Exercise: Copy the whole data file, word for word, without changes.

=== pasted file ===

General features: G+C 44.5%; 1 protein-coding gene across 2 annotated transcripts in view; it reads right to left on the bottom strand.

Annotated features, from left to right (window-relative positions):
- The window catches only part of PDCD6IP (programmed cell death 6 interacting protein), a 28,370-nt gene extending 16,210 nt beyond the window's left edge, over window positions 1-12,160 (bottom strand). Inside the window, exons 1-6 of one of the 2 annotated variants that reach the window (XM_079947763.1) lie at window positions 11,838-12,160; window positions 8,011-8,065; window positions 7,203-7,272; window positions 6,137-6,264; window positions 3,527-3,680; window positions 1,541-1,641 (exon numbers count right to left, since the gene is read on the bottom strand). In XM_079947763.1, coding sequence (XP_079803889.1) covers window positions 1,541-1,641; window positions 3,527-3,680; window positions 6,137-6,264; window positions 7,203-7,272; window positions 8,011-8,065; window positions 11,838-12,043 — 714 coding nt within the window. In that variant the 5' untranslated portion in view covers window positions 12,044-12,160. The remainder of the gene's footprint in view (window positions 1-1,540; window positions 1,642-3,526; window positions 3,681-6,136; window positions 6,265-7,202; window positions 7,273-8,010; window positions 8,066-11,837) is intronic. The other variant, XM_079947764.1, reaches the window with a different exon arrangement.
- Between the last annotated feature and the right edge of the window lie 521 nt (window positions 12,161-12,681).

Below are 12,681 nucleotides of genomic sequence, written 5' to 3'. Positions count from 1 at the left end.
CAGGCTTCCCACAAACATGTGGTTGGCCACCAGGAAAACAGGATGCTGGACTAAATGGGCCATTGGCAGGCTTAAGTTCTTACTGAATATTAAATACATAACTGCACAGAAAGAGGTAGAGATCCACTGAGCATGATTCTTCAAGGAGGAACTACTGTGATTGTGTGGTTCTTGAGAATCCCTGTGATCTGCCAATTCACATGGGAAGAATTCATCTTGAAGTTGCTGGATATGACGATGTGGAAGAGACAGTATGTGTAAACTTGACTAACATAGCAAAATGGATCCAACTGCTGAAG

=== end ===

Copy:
General features: G+C 44.5%; 1 protein-coding gene across 2 annotated transcripts in view; it reads right to left on the bottom strand.

Annotated features, from left to right (window-relative positions):
- The window catches only part of PDCD6IP (programmed cell death 6 interacting protein), a 28,370-nt gene extending 16,210 nt beyond the window's left edge, over window positions 1-12,160 (bottom strand). Inside the window, exons 1-6 of one of the 2 annotated variants that reach the window (XM_079947763.1) lie at window positions 11,838-12,160; window positions 8,011-8,065; window positions 7,203-7,272; window positions 6,137-6,264; window positions 3,527-3,680; window positions 1,541-1,641 (exon numbers count right to left, since the gene is read on the bottom strand). In XM_079947763.1, coding sequence (XP_079803889.1) covers window positions 1,541-1,641; window positions 3,527-3,680; window positions 6,137-6,264; window positions 7,203-7,272; window positions 8,011-8,065; window positions 11,838-12,043 — 714 coding nt within the window. In that variant the 5' untranslated portion in view covers window positions 12,044-12,160. The remainder of the gene's footprint in view (window positions 1-1,540; window positions 1,642-3,526; window positions 3,681-6,136; window positions 6,265-7,202; window positions 7,273-8,010; window positions 8,066-11,837) is intronic. The other variant, XM_079947764.1, reaches the window with a different exon arrangement.
- Between the last annotated feature and the right edge of the window lie 521 nt (window positions 12,161-12,681).

Below are 12,681 nucleotides of genomic sequence, written 5' to 3'. Positions count from 1 at the left end.
CAGGCTTCCCACAAACATGTGGTTGGCCACCAGGAAAACAGGATGCTGGACTAAATGGGCCATTGGCAGGCTTAAGTTCTTACTGAATATTAAATACATAACTGCACAGAAAGAGGTAGAGATCCACTGAGCATGATTCTTCAAGGAGGAACTACTGTGATTGTGTGGTTCTTGAGAATCCCTGTGATCTGCCAATTCACATGGGAAGAATTCATCTTGAAGTTGCTGGATATGACGATGTGGAAGAGACAGTATGTGTAAACTTGACTAACATAGCAAAATGGATCCAACTGCTGAAG